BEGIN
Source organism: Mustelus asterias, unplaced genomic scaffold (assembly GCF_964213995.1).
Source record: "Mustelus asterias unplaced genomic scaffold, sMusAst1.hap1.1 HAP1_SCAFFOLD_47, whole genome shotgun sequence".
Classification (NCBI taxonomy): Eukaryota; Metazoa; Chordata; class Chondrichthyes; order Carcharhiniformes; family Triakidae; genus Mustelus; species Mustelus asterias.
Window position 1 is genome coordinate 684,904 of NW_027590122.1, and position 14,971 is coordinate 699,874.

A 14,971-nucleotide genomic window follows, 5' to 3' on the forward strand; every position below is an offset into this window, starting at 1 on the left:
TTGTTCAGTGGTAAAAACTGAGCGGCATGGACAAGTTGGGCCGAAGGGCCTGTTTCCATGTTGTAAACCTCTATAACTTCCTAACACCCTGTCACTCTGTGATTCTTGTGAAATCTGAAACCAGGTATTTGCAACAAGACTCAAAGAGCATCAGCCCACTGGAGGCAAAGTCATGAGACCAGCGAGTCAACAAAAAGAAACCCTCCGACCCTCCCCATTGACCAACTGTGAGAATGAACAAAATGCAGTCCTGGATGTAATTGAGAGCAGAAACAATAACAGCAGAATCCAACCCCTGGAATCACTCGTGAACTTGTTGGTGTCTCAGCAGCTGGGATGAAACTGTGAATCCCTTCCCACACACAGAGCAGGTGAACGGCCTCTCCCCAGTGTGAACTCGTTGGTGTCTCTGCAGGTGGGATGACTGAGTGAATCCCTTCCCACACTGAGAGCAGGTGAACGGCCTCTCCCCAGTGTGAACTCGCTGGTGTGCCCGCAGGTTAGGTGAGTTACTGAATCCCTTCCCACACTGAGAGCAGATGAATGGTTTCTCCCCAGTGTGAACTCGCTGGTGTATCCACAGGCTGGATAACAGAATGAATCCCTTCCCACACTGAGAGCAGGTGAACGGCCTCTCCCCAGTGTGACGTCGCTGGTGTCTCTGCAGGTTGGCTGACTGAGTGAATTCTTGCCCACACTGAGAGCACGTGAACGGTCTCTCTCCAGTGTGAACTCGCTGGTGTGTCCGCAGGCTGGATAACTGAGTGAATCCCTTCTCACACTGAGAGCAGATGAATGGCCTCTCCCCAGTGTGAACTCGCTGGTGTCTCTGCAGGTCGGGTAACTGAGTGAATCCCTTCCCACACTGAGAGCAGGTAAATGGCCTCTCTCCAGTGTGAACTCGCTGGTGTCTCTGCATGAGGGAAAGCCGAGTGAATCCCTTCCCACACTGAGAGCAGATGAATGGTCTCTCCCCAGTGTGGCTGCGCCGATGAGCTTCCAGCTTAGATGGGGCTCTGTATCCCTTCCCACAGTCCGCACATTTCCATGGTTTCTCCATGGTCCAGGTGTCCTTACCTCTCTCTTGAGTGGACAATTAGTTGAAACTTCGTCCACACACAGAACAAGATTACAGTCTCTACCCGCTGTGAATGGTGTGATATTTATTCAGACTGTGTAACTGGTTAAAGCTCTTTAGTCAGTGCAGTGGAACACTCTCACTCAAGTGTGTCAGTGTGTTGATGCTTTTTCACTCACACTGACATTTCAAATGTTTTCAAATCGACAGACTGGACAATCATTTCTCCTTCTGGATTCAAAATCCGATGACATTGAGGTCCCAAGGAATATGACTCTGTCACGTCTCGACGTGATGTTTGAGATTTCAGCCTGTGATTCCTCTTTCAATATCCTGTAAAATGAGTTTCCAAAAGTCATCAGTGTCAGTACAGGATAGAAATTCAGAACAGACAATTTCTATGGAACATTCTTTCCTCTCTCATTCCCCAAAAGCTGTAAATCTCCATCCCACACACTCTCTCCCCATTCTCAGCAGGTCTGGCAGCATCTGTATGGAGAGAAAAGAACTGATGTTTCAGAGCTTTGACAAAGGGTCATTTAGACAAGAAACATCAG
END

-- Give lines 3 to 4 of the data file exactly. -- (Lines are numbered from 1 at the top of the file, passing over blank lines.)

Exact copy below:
Classification (NCBI taxonomy): Eukaryota; Metazoa; Chordata; class Chondrichthyes; order Carcharhiniformes; family Triakidae; genus Mustelus; species Mustelus asterias.
Window position 1 is genome coordinate 684,904 of NW_027590122.1, and position 14,971 is coordinate 699,874.